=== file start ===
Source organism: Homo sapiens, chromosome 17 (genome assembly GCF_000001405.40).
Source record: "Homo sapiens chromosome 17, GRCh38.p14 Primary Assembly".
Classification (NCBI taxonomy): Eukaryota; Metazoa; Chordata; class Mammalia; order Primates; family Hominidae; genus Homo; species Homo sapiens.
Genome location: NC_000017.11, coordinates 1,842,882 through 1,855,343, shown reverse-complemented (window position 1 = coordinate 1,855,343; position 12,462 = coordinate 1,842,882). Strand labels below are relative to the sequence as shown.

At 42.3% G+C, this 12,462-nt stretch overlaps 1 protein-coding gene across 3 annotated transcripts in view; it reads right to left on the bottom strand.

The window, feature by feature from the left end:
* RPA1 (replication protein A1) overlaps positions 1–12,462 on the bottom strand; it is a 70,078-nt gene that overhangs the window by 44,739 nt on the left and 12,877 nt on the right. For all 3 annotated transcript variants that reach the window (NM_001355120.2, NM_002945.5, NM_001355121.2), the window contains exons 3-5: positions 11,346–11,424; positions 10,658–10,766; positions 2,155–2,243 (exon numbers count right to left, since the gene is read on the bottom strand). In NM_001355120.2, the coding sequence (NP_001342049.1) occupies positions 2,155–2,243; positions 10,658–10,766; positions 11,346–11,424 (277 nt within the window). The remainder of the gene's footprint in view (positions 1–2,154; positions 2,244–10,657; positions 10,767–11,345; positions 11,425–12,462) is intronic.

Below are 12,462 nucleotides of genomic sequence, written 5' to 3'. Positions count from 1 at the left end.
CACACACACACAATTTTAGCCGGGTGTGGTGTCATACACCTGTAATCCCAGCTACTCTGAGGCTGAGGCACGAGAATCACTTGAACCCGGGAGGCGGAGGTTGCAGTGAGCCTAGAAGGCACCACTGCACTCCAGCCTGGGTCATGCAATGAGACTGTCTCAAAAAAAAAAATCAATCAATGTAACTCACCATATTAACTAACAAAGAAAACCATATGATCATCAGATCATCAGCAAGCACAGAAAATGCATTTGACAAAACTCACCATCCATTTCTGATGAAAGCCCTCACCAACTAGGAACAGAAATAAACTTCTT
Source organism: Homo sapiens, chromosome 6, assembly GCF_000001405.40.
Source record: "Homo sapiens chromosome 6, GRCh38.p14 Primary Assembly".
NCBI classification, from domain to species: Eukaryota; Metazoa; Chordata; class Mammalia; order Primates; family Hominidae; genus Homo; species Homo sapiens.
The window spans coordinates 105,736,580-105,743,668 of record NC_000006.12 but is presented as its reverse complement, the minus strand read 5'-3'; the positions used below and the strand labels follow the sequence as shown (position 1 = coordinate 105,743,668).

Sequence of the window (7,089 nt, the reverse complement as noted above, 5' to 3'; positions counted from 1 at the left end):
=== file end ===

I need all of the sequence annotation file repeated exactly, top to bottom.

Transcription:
Source organism: Homo sapiens, chromosome 17 (genome assembly GCF_000001405.40).
Source record: "Homo sapiens chromosome 17, GRCh38.p14 Primary Assembly".
Classification (NCBI taxonomy): Eukaryota; Metazoa; Chordata; class Mammalia; order Primates; family Hominidae; genus Homo; species Homo sapiens.
Genome location: NC_000017.11, coordinates 1,842,882 through 1,855,343, shown reverse-complemented (window position 1 = coordinate 1,855,343; position 12,462 = coordinate 1,842,882). Strand labels below are relative to the sequence as shown.

At 42.3% G+C, this 12,462-nt stretch overlaps 1 protein-coding gene across 3 annotated transcripts in view; it reads right to left on the bottom strand.

The window, feature by feature from the left end:
* RPA1 (replication protein A1) overlaps positions 1–12,462 on the bottom strand; it is a 70,078-nt gene that overhangs the window by 44,739 nt on the left and 12,877 nt on the right. For all 3 annotated transcript variants that reach the window (NM_001355120.2, NM_002945.5, NM_001355121.2), the window contains exons 3-5: positions 11,346–11,424; positions 10,658–10,766; positions 2,155–2,243 (exon numbers count right to left, since the gene is read on the bottom strand). In NM_001355120.2, the coding sequence (NP_001342049.1) occupies positions 2,155–2,243; positions 10,658–10,766; positions 11,346–11,424 (277 nt within the window). The remainder of the gene's footprint in view (positions 1–2,154; positions 2,244–10,657; positions 10,767–11,345; positions 11,425–12,462) is intronic.

Below are 12,462 nucleotides of genomic sequence, written 5' to 3'. Positions count from 1 at the left end.
CACACACACACAATTTTAGCCGGGTGTGGTGTCATACACCTGTAATCCCAGCTACTCTGAGGCTGAGGCACGAGAATCACTTGAACCCGGGAGGCGGAGGTTGCAGTGAGCCTAGAAGGCACCACTGCACTCCAGCCTGGGTCATGCAATGAGACTGTCTCAAAAAAAAAAATCAATCAATGTAACTCACCATATTAACTAACAAAGAAAACCATATGATCATCAGATCATCAGCAAGCACAGAAAATGCATTTGACAAAACTCACCATCCATTTCTGATGAAAGCCCTCACCAACTAGGAACAGAAATAAACTTCTT
Source organism: Homo sapiens, chromosome 6, assembly GCF_000001405.40.
Source record: "Homo sapiens chromosome 6, GRCh38.p14 Primary Assembly".
NCBI classification, from domain to species: Eukaryota; Metazoa; Chordata; class Mammalia; order Primates; family Hominidae; genus Homo; species Homo sapiens.
The window spans coordinates 105,736,580-105,743,668 of record NC_000006.12 but is presented as its reverse complement, the minus strand read 5'-3'; the positions used below and the strand labels follow the sequence as shown (position 1 = coordinate 105,743,668).

Sequence of the window (7,089 nt, the reverse complement as noted above, 5' to 3'; positions counted from 1 at the left end):